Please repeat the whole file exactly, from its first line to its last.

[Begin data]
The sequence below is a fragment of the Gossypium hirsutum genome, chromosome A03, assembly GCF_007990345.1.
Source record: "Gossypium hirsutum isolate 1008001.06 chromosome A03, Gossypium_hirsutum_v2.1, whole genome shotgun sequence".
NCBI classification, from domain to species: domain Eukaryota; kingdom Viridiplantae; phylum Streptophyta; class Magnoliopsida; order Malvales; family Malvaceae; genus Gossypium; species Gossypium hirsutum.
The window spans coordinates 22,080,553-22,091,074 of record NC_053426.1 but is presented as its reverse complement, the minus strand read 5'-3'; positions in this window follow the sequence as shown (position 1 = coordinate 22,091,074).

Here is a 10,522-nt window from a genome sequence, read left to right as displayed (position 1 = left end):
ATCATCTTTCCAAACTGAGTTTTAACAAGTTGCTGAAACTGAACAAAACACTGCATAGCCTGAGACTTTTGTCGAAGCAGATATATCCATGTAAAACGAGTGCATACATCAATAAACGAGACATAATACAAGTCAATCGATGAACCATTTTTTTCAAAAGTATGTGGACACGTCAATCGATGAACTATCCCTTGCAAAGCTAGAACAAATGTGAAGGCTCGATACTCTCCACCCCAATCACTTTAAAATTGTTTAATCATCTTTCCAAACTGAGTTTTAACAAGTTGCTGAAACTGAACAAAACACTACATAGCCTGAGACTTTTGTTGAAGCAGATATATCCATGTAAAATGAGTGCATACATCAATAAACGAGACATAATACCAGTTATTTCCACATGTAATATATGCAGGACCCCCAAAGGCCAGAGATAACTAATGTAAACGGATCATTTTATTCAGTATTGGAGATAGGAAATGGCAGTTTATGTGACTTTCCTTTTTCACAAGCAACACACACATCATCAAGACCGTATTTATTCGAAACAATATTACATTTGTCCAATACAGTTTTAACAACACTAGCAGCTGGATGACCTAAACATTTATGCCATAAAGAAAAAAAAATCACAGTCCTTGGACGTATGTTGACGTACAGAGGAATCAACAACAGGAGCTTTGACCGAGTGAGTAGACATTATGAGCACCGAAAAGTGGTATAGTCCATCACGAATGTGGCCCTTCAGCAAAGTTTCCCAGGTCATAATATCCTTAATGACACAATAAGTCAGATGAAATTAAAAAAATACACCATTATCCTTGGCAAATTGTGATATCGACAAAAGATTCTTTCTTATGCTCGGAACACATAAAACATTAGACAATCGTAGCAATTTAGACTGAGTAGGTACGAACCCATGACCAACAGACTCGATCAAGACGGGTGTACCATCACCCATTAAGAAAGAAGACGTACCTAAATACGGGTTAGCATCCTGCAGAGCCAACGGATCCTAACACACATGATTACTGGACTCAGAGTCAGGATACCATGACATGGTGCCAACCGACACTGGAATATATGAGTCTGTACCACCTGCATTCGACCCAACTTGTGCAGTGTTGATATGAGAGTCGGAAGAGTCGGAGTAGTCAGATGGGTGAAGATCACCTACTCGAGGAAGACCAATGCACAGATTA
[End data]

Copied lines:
The sequence below is a fragment of the Gossypium hirsutum genome, chromosome A03, assembly GCF_007990345.1.
Source record: "Gossypium hirsutum isolate 1008001.06 chromosome A03, Gossypium_hirsutum_v2.1, whole genome shotgun sequence".
NCBI classification, from domain to species: domain Eukaryota; kingdom Viridiplantae; phylum Streptophyta; class Magnoliopsida; order Malvales; family Malvaceae; genus Gossypium; species Gossypium hirsutum.
The window spans coordinates 22,080,553-22,091,074 of record NC_053426.1 but is presented as its reverse complement, the minus strand read 5'-3'; positions in this window follow the sequence as shown (position 1 = coordinate 22,091,074).

Here is a 10,522-nt window from a genome sequence, read left to right as displayed (position 1 = left end):
ATCATCTTTCCAAACTGAGTTTTAACAAGTTGCTGAAACTGAACAAAACACTGCATAGCCTGAGACTTTTGTCGAAGCAGATATATCCATGTAAAACGAGTGCATACATCAATAAACGAGACATAATACAAGTCAATCGATGAACCATTTTTTTCAAAAGTATGTGGACACGTCAATCGATGAACTATCCCTTGCAAAGCTAGAACAAATGTGAAGGCTCGATACTCTCCACCCCAATCACTTTAAAATTGTTTAATCATCTTTCCAAACTGAGTTTTAACAAGTTGCTGAAACTGAACAAAACACTACATAGCCTGAGACTTTTGTTGAAGCAGATATATCCATGTAAAATGAGTGCATACATCAATAAACGAGACATAATACCAGTTATTTCCACATGTAATATATGCAGGACCCCCAAAGGCCAGAGATAACTAATGTAAACGGATCATTTTATTCAGTATTGGAGATAGGAAATGGCAGTTTATGTGACTTTCCTTTTTCACAAGCAACACACACATCATCAAGACCGTATTTATTCGAAACAATATTACATTTGTCCAATACAGTTTTAACAACACTAGCAGCTGGATGACCTAAACATTTATGCCATAAAGAAAAAAAAATCACAGTCCTTGGACGTATGTTGACGTACAGAGGAATCAACAACAGGAGCTTTGACCGAGTGAGTAGACATTATGAGCACCGAAAAGTGGTATAGTCCATCACGAATGTGGCCCTTCAGCAAAGTTTCCCAGGTCATAATATCCTTAATGACACAATAAGTCAGATGAAATTAAAAAAATACACCATTATCCTTGGCAAATTGTGATATCGACAAAAGATTCTTTCTTATGCTCGGAACACATAAAACATTAGACAATCGTAGCAATTTAGACTGAGTAGGTACGAACCCATGACCAACAGACTCGATCAAGACGGGTGTACCATCACCCATTAAGAAAGAAGACGTACCTAAATACGGGTTAGCATCCTGCAGAGCCAACGGATCCTAACACACATGATTACTGGACTCAGAGTCAGGATACCATGACATGGTGCCAACCGACACTGGAATATATGAGTCTGTACCACCTGCATTCGACCCAACTTGTGCAGTGTTGATATGAGAGTCGGAAGAGTCGGAGTAGTCAGATGGGTGAAGATCACCTACTCGAGGAAGACCAATGCACAGATTA